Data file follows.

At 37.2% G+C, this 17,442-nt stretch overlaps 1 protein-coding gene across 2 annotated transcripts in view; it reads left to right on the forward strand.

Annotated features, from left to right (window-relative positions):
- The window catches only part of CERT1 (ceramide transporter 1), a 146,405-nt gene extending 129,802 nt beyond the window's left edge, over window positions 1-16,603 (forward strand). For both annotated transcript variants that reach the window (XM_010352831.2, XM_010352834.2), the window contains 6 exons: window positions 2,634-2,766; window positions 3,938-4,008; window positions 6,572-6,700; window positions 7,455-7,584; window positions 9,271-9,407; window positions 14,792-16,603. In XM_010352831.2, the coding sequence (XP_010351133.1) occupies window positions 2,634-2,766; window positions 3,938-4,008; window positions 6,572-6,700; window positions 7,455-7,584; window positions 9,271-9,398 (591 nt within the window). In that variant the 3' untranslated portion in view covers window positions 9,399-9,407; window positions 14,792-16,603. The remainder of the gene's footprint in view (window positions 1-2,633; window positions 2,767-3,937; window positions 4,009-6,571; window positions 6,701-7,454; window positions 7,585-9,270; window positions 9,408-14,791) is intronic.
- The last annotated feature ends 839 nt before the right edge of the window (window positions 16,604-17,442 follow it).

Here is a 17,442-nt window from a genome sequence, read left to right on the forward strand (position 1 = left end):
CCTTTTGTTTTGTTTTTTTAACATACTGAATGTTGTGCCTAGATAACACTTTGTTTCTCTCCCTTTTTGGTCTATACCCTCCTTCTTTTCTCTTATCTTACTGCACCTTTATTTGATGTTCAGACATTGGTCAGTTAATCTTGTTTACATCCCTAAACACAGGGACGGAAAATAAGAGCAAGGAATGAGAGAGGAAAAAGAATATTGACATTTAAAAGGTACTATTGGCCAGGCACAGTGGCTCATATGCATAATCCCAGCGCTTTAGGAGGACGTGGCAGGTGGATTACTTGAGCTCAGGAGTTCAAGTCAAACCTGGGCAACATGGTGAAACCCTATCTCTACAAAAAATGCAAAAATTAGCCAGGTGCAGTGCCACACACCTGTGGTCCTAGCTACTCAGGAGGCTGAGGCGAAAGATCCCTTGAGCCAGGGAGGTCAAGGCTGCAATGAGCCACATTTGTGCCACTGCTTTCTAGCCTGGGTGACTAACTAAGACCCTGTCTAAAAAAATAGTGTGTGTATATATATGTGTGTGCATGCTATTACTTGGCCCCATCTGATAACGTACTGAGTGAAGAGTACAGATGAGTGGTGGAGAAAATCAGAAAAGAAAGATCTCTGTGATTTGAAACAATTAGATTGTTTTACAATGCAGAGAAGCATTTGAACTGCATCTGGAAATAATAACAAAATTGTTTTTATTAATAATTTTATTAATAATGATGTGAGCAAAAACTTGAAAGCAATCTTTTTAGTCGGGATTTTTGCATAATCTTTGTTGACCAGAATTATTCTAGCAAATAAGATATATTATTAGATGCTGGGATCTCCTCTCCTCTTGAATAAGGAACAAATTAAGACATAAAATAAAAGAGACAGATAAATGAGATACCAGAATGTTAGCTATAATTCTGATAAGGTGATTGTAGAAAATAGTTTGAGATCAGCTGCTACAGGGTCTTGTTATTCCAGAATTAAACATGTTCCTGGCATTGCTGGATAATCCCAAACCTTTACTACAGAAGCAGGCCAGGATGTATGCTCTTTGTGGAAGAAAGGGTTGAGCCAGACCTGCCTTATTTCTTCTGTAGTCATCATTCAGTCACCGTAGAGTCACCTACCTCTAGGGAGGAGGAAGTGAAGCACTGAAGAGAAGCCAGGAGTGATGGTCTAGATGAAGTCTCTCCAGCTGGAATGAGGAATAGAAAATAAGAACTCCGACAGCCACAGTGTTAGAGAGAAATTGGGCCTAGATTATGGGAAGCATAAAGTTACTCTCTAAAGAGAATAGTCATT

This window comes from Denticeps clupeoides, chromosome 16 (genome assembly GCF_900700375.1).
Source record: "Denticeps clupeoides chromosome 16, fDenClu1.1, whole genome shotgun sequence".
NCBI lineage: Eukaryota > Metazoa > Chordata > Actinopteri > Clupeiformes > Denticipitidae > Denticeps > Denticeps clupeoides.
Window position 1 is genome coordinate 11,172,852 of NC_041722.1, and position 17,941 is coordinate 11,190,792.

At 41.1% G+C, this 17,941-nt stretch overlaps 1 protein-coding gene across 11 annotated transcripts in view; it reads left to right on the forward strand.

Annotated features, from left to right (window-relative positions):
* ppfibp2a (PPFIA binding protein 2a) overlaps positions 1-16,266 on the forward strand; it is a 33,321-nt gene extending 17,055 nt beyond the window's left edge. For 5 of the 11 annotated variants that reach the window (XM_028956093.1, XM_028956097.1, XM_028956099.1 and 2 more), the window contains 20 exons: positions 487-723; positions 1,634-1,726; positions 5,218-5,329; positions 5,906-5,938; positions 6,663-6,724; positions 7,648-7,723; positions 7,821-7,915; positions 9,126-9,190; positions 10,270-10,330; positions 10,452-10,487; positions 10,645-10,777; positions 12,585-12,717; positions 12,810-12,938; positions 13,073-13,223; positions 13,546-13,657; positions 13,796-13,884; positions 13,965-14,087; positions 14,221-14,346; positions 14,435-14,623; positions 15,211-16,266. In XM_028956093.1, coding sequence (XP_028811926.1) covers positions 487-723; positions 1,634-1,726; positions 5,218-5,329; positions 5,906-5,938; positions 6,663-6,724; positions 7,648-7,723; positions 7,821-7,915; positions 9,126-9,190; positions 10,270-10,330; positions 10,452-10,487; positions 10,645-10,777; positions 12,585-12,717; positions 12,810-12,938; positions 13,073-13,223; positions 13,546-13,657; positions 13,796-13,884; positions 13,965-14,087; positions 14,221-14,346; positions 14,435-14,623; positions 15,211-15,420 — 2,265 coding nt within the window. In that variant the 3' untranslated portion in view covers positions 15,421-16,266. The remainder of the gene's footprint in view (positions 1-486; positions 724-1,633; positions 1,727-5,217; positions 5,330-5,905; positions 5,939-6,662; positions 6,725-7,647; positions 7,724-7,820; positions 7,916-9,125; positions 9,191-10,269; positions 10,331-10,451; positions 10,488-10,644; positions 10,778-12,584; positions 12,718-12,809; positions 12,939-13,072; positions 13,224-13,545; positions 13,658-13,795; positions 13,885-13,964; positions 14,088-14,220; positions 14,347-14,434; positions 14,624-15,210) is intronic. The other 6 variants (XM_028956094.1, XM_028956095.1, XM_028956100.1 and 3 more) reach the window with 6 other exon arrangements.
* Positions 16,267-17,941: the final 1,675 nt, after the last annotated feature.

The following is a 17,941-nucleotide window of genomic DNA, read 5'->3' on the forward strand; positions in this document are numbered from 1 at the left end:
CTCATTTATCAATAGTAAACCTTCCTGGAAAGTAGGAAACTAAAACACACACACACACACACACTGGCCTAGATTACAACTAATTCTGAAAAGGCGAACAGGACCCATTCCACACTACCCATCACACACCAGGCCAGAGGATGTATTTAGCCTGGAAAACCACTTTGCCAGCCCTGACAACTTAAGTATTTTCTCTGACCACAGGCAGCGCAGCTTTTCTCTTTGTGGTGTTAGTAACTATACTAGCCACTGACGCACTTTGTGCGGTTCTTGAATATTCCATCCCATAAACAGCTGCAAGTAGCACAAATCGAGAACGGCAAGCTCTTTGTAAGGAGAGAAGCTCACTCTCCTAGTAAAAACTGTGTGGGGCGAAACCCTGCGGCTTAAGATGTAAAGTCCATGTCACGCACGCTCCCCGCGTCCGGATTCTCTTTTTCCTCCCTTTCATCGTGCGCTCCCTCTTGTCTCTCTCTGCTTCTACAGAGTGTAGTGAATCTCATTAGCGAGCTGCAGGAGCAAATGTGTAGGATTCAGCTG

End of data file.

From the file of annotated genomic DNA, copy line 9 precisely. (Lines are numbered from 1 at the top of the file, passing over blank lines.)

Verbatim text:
NCBI lineage: Eukaryota > Metazoa > Chordata > Actinopteri > Clupeiformes > Denticipitidae > Denticeps > Denticeps clupeoides.